Chinese Muslims fret over war


By Scott Hillis

Tanshan village is about as far away from Baghdad and Washington as it is possible to get, but a looming war in Iraq is never far from the residents' minds. 

Living deep in the parched and impoverished hills of northern China's Ningxia region, the villagers usually worry about more immediate problems, such as whether their meagre harvest of wheat and beans will last out the year. 

But here and in other areas of southern Ningxia – where more than 80% of people belong to the Muslim Hui ethnic group – many are watching the US build-up to war with anger. 

While acknowledging that a terrible tragedy hit the United States on Sept 11, 2001, they cast US behaviour since then in terms of the strong bullying the weak. 

Some see the looming war as stemming from a personal grudge by US President George W. Bush against Iraq's Saddam Hussein, whom Bush’s father chose not to topple during the 1991 Gulf War. 

Ask Tanshan’s Sha Deke, who peddles Islamic books alongside sundry items like playing cards with photos of bikini-clad women, for his views on Iraq, and his posture straightens and his voice firms up. 

“In our hearts we are especially angry. Such a huge and powerful country picking on a small country!” said the bespectacled Sha, 30. 

“Iraq is developing nuclear weapons to protect its territory, not to destroy others. What is so destructive about that?” 

Sha's only source of news is a small black and white television that receives two state-controlled stations. There are no computers and no Internet. The village has a cellular relay station, but no one seems to have a mobile phone. 

State media are not allowed to stray from Beijing's stance opposing war, but their reporting has been relatively detailed. They have even covered US evidence that Iraq has sought biological and chemical weapons in defiance of United Nations resolutions. 

In Tongxin, a town about 70km from Tanshan, restaurant manager Zhang Xiaoling engages guests in polite chat about Hui customs and history before the talk turns to Iraq. 

The soft-spoken 25-year-old with a spiky haircut, sharp suit and a ready smile answers as easily as if he had been asked for his opinion on local teas. 

“As an average person, I just want world peace. If the world is peaceful, then we will have peace at home as well,” Zhang said. Then he adds: “But as a Muslim, I am very angry.” 

Many Chinese say they are opposed to a US-led war on Iraq. They say the United States lusts for oil. It is flexing its superpower muscle. It hates Saddam, an ambitious Muslim leader.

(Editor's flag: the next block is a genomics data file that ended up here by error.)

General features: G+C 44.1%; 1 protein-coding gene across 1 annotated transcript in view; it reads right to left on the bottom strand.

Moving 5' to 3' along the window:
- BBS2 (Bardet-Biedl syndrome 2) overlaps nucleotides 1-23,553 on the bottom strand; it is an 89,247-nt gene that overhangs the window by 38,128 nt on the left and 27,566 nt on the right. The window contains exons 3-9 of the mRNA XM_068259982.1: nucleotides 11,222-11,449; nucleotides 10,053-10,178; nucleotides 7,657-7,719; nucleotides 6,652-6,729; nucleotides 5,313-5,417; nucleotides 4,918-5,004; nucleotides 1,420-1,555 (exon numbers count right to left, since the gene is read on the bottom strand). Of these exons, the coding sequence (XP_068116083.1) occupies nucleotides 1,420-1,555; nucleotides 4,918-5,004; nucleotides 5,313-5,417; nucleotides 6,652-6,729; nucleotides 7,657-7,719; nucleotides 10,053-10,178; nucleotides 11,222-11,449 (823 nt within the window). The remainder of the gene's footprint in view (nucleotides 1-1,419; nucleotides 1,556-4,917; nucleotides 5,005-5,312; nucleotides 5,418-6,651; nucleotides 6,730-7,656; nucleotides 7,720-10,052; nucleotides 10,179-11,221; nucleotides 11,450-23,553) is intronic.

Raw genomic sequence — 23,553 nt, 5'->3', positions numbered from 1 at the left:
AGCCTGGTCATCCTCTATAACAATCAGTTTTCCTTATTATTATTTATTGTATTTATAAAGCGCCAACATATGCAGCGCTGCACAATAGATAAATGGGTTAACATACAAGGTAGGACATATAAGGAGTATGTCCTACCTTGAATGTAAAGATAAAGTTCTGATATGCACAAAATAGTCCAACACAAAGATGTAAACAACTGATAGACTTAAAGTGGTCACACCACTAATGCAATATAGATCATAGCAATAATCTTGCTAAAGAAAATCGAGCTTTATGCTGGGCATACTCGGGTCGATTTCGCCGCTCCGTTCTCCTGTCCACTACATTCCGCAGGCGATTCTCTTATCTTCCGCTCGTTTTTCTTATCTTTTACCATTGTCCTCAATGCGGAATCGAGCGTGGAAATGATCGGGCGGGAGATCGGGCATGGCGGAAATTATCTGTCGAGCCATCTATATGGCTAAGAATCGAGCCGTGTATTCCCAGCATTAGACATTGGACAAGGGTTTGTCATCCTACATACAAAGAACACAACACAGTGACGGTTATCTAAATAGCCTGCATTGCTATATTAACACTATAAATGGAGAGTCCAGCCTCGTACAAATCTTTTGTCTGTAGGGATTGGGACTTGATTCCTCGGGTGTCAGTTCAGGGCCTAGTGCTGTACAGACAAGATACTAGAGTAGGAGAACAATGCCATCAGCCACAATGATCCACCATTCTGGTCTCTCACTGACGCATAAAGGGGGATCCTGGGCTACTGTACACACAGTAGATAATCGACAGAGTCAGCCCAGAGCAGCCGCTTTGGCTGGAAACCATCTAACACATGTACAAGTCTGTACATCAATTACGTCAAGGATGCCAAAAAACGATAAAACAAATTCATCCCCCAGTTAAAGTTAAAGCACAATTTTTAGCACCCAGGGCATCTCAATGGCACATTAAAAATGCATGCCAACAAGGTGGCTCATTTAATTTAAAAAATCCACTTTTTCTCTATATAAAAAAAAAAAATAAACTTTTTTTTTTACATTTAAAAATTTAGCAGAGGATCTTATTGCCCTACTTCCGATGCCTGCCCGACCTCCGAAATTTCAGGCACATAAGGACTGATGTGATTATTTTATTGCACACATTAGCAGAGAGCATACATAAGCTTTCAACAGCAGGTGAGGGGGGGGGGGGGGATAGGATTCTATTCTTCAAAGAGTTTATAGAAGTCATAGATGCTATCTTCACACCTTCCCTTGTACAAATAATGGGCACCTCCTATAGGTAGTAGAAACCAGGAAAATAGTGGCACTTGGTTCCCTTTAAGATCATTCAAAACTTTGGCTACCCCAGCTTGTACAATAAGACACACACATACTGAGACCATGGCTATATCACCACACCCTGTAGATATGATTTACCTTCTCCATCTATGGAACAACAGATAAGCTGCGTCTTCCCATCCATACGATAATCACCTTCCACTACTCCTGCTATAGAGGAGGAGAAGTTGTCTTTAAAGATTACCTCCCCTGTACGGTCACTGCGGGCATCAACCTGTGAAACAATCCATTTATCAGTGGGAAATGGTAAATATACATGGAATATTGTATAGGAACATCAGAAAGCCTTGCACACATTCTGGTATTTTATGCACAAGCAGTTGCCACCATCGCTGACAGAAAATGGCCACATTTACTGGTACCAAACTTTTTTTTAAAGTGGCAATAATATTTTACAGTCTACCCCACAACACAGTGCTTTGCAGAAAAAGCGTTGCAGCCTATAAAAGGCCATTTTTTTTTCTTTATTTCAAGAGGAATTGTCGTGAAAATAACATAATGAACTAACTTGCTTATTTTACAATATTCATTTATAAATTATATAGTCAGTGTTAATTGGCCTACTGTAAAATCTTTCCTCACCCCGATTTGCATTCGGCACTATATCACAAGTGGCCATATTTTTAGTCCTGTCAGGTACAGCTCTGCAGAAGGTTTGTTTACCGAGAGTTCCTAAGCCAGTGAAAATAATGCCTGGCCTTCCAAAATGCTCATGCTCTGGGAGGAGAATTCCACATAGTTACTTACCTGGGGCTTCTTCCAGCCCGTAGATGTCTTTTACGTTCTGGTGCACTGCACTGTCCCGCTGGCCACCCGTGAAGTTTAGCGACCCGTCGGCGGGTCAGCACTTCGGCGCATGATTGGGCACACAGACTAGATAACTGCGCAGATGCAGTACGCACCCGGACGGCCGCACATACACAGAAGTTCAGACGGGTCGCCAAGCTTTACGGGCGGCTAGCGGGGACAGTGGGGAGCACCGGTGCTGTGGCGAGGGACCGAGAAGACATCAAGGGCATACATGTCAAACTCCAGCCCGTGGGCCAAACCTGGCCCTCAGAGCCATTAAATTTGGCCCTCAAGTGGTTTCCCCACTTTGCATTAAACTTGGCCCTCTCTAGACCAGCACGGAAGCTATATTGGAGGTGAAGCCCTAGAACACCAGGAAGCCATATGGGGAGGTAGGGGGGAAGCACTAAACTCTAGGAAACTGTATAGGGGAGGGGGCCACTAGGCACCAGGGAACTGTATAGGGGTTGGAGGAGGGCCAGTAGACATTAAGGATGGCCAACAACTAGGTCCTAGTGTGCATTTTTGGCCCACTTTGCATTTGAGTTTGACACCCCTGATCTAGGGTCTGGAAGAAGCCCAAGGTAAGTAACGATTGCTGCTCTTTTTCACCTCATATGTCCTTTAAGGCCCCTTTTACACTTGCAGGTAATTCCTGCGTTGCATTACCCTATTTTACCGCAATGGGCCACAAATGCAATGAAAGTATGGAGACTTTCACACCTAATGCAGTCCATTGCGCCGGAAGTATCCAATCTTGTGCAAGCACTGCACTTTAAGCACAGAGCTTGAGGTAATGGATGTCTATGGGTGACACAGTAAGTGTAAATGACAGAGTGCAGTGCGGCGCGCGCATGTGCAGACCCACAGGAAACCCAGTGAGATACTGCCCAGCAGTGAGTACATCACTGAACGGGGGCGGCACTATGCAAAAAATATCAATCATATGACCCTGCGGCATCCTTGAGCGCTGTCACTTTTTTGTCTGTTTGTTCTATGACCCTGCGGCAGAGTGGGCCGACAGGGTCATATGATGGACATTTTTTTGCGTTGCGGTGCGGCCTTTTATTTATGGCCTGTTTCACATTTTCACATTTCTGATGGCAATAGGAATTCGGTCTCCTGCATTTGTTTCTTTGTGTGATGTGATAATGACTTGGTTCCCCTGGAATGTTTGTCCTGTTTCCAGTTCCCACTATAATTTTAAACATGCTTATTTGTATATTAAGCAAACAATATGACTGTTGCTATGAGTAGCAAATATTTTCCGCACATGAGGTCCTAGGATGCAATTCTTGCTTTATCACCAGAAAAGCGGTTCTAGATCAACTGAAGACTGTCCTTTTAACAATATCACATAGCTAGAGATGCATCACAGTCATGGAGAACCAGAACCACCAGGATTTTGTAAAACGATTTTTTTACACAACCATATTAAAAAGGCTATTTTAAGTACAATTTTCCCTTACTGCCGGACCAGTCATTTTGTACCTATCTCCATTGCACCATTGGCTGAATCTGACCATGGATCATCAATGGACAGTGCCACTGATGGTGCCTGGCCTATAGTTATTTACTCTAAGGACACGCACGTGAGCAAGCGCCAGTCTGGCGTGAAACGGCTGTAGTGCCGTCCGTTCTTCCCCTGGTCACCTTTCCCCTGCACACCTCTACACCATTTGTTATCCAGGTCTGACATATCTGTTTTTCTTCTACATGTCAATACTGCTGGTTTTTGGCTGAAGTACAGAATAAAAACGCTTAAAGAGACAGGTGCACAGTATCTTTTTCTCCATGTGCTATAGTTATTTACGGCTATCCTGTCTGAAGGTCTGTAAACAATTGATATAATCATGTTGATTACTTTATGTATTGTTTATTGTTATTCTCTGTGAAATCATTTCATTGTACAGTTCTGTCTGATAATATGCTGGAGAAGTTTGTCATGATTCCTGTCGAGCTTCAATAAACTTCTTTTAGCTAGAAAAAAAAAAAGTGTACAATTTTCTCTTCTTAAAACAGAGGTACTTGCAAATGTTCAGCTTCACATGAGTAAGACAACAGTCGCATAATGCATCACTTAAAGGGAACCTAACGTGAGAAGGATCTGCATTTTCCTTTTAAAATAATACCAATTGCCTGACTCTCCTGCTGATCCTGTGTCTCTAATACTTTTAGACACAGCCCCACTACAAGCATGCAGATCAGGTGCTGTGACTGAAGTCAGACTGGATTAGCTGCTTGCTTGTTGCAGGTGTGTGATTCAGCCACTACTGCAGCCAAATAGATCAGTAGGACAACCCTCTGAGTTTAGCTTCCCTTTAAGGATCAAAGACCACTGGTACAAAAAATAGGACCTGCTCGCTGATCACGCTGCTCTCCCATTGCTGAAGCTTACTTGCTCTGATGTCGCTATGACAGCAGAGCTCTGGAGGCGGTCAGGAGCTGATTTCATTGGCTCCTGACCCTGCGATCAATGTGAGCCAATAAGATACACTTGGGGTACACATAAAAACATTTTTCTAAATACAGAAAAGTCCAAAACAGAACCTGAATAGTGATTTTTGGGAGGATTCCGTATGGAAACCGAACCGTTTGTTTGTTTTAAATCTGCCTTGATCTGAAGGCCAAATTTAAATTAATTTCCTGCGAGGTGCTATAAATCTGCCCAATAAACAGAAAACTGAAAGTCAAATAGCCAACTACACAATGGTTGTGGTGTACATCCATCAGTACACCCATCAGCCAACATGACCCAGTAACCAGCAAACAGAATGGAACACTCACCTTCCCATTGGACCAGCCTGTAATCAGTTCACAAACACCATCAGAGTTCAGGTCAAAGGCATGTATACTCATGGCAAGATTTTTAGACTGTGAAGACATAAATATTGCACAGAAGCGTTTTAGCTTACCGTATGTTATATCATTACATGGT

They point to the tens of thousands of casualties Iraq suffered in the massive US air assault 12 years ago, and to reports of civilian deaths in Afghanistan, where a US-backed coalition toppled the Taliban after the Sept 11 attacks. 

But among ethnic Han Chinese there is widespread disdain for Islam, which is often viewed as backward and oppressive. 

Beijing is also backing the war on terror as it tries to suppress what is says are Muslim terror cells seeking independence for its far-flung western territory of Xinjiang. 

In Ningxia, where about one-third of the 5.7 million people are Hui Muslims, people said they also opposed terrorism. 

Take Hong Yang, a major Muslim leader in China. At 37, he counts more than one million people as his followers. 

Sitting on a sofa in his three-storey Tongxin home in front of pistachios, dates, melon seeds and other snacks, he says he is against war because he fears tit-for-tat violence. 

Asked for his views on the Sept 11 attacks on US cities, and what to make of Muslim-backed terrorism, Hong turns grave. 

“9-11, this incident was a crime. We can only say this incident was a crime,” Hong said. “Religion helps people move from war to peace. But there are individuals who use religion to obtain their own goals.” 

When prodded, others are quick to denounce terrorism. 

“People should not hurt innocent people, that they did this was cruel,” Sha, the bookseller in Tanshan, said of the Sept 11 attacks, which killed 3,066 people. 

“We hope Allah will help us find a peaceful resolution to this problem.” 

But as the United States edges closer to war with Iraq, solidarity with other Muslims seems paramount. 

A typical response came from Hong Weizhong, 64, an elderly administrator in a blue Mao suit and white Muslim cap at a school run by Hong Yang outside Tongxin. 

“America is just like an adult picking a fight with a child!” said Hong. 

He perhaps has good reason to fear a backlash against Muslims: during China’s 1966-76 ultra-leftist Cultural Revolution, fanatical Red Guards levelled every mosque in the area and burned down the previous Islamic school. – Reuters 

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